European-American settlers in the state had an uneasy relationship with the large Native American tribes, most of whose members lived on reservations at the beginning of the 20th century. Although Congress passed a law in 1924 that granted all Native Americans U.S. citizenship, as well as the right to vote in federal and state elections, New Mexico was among several states with Jim Crow laws, e.g. those who do not pay taxes cannot vote. [63]

A major oil discovery in 1928 brought wealth to the state, especially Lea County and the town of Hobbs. The town was named after James Hobbs, a homesteader there in 1907. [64] The Midwest State No. 1 well, begun in late 1927 with a standard cable-tool drilling rig, revealed the first signs of oil from the Hobbs field on June 13, 1928. Drilled to 4,330 feet and completed a few months later, the well-produced 700 barrels of oil per day on state land. The Midwest Refining Company's Hobbs well-produced oil until 2002. The New Mexico Bureau of Mines and Mineral Resources called it "the most important single discovery of oil in New Mexico's history". [65]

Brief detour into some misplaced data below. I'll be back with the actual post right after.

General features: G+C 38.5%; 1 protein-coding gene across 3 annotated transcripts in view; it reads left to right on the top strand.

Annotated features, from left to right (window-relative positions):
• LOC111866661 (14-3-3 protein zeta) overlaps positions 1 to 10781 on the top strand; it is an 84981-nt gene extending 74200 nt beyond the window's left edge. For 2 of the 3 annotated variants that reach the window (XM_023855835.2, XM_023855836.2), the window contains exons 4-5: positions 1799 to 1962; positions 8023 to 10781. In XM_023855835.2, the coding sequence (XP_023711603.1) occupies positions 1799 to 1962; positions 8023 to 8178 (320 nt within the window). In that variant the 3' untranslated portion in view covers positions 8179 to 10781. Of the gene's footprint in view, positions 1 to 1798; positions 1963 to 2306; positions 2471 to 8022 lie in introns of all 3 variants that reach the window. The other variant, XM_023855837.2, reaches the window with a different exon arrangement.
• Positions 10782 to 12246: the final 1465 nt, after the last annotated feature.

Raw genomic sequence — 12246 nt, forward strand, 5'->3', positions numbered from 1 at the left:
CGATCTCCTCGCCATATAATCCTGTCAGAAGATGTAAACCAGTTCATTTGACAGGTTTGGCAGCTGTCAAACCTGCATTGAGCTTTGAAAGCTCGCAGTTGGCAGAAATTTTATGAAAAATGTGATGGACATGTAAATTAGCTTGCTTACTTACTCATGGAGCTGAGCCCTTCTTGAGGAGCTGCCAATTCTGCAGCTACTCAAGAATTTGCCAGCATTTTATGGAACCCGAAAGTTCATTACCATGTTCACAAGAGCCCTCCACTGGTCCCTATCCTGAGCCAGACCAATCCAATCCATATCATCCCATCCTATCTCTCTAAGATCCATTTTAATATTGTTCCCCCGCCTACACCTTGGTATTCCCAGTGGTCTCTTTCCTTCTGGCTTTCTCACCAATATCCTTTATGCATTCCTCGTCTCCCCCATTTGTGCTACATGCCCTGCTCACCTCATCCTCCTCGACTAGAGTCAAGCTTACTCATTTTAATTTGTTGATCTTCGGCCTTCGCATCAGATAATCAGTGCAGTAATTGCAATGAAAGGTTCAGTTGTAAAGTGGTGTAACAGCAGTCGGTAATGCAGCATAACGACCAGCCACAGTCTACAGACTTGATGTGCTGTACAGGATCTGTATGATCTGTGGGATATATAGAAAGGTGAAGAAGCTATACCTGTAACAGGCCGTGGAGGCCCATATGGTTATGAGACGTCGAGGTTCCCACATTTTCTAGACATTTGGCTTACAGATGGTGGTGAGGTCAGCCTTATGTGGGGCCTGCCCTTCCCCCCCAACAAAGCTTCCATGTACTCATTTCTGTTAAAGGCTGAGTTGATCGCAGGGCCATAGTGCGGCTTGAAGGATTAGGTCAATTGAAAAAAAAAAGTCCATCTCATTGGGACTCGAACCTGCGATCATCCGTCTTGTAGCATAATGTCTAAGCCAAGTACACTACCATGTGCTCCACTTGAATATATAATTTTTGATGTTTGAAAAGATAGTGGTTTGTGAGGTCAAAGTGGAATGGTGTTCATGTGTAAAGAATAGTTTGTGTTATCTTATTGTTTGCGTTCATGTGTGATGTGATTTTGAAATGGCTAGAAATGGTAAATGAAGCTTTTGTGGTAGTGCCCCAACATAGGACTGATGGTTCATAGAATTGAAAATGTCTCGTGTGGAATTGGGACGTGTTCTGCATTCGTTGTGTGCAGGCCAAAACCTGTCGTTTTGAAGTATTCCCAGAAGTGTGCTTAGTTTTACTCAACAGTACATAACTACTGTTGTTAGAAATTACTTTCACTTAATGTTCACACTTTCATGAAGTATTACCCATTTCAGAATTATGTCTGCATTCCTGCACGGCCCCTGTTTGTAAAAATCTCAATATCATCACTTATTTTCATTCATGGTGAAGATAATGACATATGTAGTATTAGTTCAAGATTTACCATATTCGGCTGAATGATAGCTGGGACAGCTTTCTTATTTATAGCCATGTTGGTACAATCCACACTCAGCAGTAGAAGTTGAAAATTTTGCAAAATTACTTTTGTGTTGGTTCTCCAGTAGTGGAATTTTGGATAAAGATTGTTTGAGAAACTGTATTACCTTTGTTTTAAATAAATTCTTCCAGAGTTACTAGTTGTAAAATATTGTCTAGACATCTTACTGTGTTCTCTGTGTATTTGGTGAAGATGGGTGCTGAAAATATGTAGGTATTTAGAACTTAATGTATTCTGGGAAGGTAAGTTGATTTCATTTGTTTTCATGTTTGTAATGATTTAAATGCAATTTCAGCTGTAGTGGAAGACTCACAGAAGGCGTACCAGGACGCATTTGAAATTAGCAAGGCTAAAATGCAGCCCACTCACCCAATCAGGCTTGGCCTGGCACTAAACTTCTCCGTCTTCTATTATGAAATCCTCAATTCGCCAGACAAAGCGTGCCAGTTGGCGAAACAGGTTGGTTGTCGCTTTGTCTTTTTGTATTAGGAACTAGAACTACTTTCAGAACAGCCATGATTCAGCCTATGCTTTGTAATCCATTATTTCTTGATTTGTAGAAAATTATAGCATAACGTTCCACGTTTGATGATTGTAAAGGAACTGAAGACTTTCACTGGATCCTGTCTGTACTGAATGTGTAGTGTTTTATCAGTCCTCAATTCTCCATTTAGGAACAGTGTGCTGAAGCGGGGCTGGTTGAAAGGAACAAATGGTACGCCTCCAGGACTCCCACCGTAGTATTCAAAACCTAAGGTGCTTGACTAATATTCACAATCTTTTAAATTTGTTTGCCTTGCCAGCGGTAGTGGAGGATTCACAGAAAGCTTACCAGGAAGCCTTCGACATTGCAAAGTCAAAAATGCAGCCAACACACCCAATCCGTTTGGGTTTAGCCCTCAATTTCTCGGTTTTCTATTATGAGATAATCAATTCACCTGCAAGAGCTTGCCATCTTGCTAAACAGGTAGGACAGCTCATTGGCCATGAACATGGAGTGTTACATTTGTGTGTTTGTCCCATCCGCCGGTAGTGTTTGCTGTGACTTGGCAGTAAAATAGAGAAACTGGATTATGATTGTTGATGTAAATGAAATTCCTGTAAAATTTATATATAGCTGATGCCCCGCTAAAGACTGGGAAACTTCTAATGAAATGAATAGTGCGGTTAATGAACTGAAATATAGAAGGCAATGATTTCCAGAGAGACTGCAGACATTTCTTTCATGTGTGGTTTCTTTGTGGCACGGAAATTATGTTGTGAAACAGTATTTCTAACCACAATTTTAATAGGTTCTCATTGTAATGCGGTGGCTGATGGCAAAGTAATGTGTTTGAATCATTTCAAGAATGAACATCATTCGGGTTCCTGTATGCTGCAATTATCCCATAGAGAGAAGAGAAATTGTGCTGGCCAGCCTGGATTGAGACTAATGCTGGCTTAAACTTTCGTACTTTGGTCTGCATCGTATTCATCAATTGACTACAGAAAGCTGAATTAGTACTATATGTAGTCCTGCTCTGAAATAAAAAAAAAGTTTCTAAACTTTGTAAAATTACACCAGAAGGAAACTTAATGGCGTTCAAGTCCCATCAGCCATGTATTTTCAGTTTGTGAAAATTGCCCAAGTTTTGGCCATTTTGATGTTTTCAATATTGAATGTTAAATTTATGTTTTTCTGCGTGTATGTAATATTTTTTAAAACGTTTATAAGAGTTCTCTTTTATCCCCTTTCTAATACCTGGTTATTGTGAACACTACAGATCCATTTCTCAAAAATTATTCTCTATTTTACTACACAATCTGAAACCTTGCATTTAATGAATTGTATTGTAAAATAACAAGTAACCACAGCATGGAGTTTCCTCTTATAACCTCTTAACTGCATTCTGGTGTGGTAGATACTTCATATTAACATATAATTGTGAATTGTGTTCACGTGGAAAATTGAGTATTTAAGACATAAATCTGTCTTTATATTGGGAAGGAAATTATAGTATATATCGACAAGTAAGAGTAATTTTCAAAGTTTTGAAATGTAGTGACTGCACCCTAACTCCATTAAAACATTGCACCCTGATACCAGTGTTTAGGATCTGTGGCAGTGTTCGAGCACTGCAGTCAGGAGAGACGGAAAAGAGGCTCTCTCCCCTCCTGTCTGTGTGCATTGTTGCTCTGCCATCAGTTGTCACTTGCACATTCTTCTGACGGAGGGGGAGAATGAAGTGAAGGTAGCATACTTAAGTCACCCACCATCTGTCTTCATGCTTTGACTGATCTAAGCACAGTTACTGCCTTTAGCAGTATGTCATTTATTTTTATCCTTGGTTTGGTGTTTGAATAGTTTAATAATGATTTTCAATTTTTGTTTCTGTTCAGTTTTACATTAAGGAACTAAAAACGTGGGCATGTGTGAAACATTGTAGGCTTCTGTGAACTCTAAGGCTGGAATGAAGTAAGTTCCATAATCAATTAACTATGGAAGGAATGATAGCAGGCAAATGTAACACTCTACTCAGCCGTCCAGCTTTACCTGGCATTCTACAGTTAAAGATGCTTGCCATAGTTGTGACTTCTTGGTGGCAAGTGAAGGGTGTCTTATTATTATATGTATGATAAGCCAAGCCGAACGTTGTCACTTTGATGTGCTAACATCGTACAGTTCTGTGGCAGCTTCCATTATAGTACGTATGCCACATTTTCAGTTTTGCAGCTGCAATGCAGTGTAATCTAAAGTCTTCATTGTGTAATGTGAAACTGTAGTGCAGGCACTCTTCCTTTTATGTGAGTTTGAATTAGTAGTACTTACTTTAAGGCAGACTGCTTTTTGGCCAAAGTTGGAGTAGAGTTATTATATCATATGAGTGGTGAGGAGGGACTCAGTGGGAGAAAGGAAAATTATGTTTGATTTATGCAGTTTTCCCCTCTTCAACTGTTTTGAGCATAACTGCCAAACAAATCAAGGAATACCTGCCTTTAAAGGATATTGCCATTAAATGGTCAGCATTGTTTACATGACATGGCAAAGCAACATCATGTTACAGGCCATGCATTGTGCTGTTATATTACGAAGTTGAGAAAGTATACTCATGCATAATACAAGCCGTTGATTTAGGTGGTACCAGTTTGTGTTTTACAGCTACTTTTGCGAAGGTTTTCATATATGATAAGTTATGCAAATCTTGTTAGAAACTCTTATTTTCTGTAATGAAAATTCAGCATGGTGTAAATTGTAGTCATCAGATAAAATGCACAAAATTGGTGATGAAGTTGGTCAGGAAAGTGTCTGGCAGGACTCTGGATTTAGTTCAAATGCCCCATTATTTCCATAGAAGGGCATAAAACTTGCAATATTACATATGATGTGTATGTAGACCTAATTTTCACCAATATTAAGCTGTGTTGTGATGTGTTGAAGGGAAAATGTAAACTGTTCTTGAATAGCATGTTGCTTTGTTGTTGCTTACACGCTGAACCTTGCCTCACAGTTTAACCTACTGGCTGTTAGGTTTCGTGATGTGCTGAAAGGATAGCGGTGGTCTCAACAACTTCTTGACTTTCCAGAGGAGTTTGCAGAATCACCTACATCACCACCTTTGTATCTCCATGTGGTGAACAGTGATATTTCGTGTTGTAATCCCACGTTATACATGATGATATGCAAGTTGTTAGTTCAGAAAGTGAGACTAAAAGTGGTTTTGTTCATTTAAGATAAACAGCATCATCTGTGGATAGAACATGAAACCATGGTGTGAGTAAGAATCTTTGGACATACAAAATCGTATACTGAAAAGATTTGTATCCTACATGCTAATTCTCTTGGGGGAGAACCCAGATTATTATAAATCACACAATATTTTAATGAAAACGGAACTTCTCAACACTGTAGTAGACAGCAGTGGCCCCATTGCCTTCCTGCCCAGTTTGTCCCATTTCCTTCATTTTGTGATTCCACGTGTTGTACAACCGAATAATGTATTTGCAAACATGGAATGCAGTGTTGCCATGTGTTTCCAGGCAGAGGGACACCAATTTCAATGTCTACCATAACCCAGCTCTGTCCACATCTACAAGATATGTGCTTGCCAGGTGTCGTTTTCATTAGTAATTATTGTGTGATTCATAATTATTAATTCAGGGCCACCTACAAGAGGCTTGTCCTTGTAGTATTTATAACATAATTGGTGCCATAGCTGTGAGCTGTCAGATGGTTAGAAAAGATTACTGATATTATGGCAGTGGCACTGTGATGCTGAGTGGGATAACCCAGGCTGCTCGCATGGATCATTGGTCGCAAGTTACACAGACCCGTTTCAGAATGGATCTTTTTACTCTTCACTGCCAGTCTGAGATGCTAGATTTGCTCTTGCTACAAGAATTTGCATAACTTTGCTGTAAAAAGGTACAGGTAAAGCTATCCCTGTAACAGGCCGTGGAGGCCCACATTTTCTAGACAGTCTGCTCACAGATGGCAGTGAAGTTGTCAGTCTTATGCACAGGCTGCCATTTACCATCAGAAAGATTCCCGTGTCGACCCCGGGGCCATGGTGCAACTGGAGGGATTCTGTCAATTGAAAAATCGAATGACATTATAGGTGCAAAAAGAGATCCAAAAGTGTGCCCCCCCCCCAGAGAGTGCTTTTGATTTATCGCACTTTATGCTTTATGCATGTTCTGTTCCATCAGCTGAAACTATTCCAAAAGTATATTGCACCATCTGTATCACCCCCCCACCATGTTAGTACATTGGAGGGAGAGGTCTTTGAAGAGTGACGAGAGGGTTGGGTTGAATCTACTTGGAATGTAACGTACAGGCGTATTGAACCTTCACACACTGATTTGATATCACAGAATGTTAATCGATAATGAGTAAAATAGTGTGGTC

During World War II, the first atomic bombs were designed and manufactured at Los Alamos, a site developed by the federal government specifically to support a high-intensity scientific effort to rapidly complete research and testing of this weapon. The first bomb was tested at Trinity site in the desert between Socorro and Alamogordo on what is now White Sands Missile Range. [49] :179–180

Historical population
CensusPop.
1850 61,547
1860 93,51651.9%
1870 91,874−1.8%
1880 119,56530.1%
1890 160,28234.1%
1900 195,31021.9%
1910 327,30167.6%
1920 360,35010.1%
1930 423,31717.5%
1940 531,81825.6%
1950 681,18728.1%
1960 951,02339.6%
1970 1,016,0006.8%
1980 1,302,89428.2%
1990 1,515,06916.3%
2000 1,819,04620.1%
2010 2,059,17913.2%
2020 2,117,5222.8%
Source: 1910–2020 [66]

Native Americans from New Mexico fought for the United States in both the First and Second World Wars. Veterans were disappointed to return and find their civil rights limited by state discrimination. In Arizona and New Mexico, veterans challenged state laws or practices prohibiting them from voting. In 1948, after veteran Miguel Trujillo, Sr. of Isleta Pueblo was told by the county registrar that he could not register to vote, he filed suit against the county in federal district court. A three-judge panel overturned as unconstitutional New Mexico's provisions that Indians who did not pay taxes (and could not document if they had paid taxes) could not vote. [63] Judge Phillips wrote:

Any other citizen, regardless of race, in the State of New Mexico who has not paid one cent of tax of any kind or character, if he possesses the other qualifications, may vote. An Indian, and only an Indian, in order to meet the qualifications to vote, must have paid a tax. How you can escape the conclusion that makes a requirement with respect to an Indian as a qualification to exercise the elective franchise and does not make that requirement with respect to the member of any race is beyond me. [63]